Do you loathe holidays? Dread social invitations? Can’t stand the thought of a Christmas party? Those with eating disorders (Bulimia, Anorexia, Binge Eating or Overeating) shiver at the upcoming holiday season, not for the social aspect but for the food. Almost every single holiday tradition or event for most cultures and religions involves food. Thanksgiving is routinely touted as a day where Americans gorge themselves on turkey, mashed potatoes and pumpkin pie. Christmas day is viewed much the same as Christmas parties are seen as full of cookies, cakes, cocktails, and ciders/punches.
Having been to numerous holiday festivities myself, I can personally attest to being someone that is consciously attempts to avoid too many sweet treats. Sometimes, I have been the one person in a group to abstain from the sweet treats, only to be chided while others partake. In some cultures, declining an appetizer, entrée or dessert offends the host, and guests feel obligated to partake. Sometimes we have a legitimate health issues, i.e. nut allergy, acid reflux, which makes eating certain foods harmful to our health.
Many with eating disorders choose to shun an entire event, just because of the food. They don’t want to feel the pressure of being “forced” to eat, and they do not want to insult the host by not eating. Others have intense eating rituals, and they do not want to call attention to themselves. Regardless of the reason for dreading food at holiday social events, know you are not alone.
Tips for holiday party-going if you have an eating issue
- Eat before you go so you are not as tempted to over-eat or can honestly say you’ve already eaten and came just to socialize.
- Stop by; stopping by a party gives you a chance to socialize without all of the pressure of feeling ‘forced’ to eat or drink.
- Holiday lunches and dinners at family or friends’ homes are challenging – accept that fact. Most likely, those close to you know about your eating issues. Although you may feel as if you are under a microscope, do your best to ignore the people who say “Just eat!” or “Here, you need extra!” Practice relaxation techniques, and focus on what or whom you enjoy. If your family is extremely unhealthy and triggers your eating disorder, you might want to make an appearance at their event, and/or schedule a volunteer activity immediately afterwards or overlapping that you have to get off to.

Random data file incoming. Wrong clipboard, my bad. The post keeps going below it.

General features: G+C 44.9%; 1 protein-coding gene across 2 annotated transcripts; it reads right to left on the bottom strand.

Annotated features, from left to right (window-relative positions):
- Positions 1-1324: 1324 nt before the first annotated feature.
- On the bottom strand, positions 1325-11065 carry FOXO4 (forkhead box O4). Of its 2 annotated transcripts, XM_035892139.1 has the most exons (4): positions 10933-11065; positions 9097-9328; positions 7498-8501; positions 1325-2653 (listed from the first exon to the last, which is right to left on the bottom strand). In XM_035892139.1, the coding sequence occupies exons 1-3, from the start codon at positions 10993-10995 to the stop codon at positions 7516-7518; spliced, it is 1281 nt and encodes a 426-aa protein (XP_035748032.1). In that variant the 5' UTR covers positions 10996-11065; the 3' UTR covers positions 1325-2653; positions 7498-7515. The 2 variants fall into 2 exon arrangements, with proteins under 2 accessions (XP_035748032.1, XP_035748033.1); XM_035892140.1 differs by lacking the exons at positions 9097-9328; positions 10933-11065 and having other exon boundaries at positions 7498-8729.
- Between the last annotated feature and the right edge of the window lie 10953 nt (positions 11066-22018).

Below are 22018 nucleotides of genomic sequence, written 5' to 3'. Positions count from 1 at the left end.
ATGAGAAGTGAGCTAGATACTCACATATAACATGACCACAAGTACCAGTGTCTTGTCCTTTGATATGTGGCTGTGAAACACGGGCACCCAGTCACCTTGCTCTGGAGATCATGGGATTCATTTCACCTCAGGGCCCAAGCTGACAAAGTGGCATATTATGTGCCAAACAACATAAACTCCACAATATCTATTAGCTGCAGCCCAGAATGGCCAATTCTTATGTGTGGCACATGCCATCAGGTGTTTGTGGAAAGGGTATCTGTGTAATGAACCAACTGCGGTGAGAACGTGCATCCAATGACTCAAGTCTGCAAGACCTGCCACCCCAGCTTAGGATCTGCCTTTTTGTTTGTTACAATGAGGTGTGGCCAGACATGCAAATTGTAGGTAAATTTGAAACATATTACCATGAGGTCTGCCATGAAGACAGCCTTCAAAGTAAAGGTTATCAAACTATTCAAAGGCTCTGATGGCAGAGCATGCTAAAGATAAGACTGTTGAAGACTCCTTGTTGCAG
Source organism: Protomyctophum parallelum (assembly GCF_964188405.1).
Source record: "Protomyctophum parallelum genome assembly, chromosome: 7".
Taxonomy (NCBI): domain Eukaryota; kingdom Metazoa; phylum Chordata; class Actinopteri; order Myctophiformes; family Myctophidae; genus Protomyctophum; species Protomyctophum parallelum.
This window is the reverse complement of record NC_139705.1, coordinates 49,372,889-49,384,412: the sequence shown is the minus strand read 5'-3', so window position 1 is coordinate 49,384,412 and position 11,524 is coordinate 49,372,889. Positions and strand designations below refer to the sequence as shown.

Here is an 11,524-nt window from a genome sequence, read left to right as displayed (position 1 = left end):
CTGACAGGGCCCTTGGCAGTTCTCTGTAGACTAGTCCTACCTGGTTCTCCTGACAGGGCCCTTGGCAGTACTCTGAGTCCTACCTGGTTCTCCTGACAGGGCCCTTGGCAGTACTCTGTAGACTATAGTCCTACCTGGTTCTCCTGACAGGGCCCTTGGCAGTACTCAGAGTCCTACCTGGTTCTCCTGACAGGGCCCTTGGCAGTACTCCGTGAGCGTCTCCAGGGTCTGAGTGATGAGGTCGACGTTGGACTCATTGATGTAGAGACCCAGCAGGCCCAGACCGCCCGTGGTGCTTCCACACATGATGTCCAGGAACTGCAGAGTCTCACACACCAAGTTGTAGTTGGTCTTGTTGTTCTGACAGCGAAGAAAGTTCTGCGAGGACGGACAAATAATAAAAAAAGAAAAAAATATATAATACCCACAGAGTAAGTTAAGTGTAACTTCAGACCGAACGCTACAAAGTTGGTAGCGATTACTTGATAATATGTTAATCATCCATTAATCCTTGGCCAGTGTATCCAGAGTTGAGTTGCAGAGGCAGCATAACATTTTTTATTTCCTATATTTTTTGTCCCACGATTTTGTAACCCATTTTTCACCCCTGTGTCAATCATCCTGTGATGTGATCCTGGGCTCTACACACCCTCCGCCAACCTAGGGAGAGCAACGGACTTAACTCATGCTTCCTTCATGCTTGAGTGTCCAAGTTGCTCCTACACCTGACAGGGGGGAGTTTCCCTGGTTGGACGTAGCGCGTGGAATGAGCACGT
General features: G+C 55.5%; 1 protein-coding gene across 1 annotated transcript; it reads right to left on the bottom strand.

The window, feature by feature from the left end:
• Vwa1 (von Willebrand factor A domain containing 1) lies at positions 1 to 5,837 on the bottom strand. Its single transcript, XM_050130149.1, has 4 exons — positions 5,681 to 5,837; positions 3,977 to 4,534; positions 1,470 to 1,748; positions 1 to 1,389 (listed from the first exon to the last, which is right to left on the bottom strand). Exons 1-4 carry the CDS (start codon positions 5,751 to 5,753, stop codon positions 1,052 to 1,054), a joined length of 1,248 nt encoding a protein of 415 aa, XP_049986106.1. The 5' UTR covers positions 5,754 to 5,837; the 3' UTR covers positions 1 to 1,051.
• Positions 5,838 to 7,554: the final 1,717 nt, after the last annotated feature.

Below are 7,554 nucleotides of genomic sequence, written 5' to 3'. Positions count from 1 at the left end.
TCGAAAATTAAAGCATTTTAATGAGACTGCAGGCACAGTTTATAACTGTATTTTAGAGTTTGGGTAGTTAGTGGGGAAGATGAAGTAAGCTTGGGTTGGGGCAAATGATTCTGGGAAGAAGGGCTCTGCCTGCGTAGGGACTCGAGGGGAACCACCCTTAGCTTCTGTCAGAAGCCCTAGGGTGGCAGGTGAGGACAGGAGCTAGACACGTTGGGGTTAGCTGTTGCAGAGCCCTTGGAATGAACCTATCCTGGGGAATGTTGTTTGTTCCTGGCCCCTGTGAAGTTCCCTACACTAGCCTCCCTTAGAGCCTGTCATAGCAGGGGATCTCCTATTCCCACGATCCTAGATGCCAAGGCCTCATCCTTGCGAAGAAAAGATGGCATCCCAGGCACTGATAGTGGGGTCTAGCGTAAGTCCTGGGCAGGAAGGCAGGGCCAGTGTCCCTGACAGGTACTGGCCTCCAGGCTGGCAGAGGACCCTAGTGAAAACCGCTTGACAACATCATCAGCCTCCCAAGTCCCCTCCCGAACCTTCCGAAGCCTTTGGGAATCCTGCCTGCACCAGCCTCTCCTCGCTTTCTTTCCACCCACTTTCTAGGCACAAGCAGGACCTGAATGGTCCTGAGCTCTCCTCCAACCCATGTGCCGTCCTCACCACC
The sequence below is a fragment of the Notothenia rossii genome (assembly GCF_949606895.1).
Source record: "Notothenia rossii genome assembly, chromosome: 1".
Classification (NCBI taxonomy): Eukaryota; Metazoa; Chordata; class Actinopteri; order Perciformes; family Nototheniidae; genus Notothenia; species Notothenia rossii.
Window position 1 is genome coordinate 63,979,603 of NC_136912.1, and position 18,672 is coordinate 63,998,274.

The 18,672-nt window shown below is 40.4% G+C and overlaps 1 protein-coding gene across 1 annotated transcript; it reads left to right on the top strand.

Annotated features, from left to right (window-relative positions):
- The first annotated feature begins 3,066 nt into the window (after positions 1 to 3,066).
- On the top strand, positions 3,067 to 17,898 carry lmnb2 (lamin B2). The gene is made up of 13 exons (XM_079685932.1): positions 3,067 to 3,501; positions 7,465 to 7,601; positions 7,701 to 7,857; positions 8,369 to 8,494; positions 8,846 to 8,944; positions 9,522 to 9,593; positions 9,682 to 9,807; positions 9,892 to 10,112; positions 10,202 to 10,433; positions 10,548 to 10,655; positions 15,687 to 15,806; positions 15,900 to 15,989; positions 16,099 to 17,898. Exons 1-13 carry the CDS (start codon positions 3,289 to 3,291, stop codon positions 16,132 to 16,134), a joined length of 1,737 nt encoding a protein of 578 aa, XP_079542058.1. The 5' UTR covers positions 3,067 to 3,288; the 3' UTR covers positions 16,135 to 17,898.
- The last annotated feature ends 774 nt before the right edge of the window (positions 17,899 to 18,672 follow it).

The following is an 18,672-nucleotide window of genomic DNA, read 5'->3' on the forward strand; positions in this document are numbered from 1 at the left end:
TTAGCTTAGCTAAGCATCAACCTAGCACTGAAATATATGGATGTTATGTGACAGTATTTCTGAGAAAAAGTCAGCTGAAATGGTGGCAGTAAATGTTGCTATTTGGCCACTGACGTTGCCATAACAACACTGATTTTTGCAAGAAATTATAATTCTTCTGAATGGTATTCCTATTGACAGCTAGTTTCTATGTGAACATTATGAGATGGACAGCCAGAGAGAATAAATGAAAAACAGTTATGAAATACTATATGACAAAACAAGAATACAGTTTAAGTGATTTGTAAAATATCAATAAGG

- Turn to an etiquette expert for excellent dinner-party food/cocktail advice such as the classic Emily Post or Orlando’s local etiquette expert Marilee McKee.
NOTE: Eating disorders, unlike many other mental health issues, can be life threatening, or lead to severe physical harm. If you have, or suspect you have, an eating disorder, please consult a professional. At the very least, visit your primary medical care provider, and have a full physical examination with blood work to make sure you are in good physical health. Additionally, please disclose to your medical doctor that you are experiencing eating-related issues so that he or she may run tests specific to your eating issue(s). Read More about Eating Disorders like Bulimia, Anorexia, Bing Eating or Over Eating.
Not all eating disorders require hospitalization; many, but not all, people struggling with an eating disorder, families of origin unknowingly contribute to or exacerbate peoples’ eating disorders. You know your family best; either they are approachable and wish to be a part of your healing, or, they may be extremely unhealthy and lead you to feel worse. If you’re 100% sure that the holiday with your family will end miserably for you, and your eating disorder is severe, you might want to reconsider your definition of “family.” Perhaps you could schedule time during the holidays with a “family of choice,” which is a self-created family that you choose to spend time with, and forgo time with an unhealthy family dynamic.
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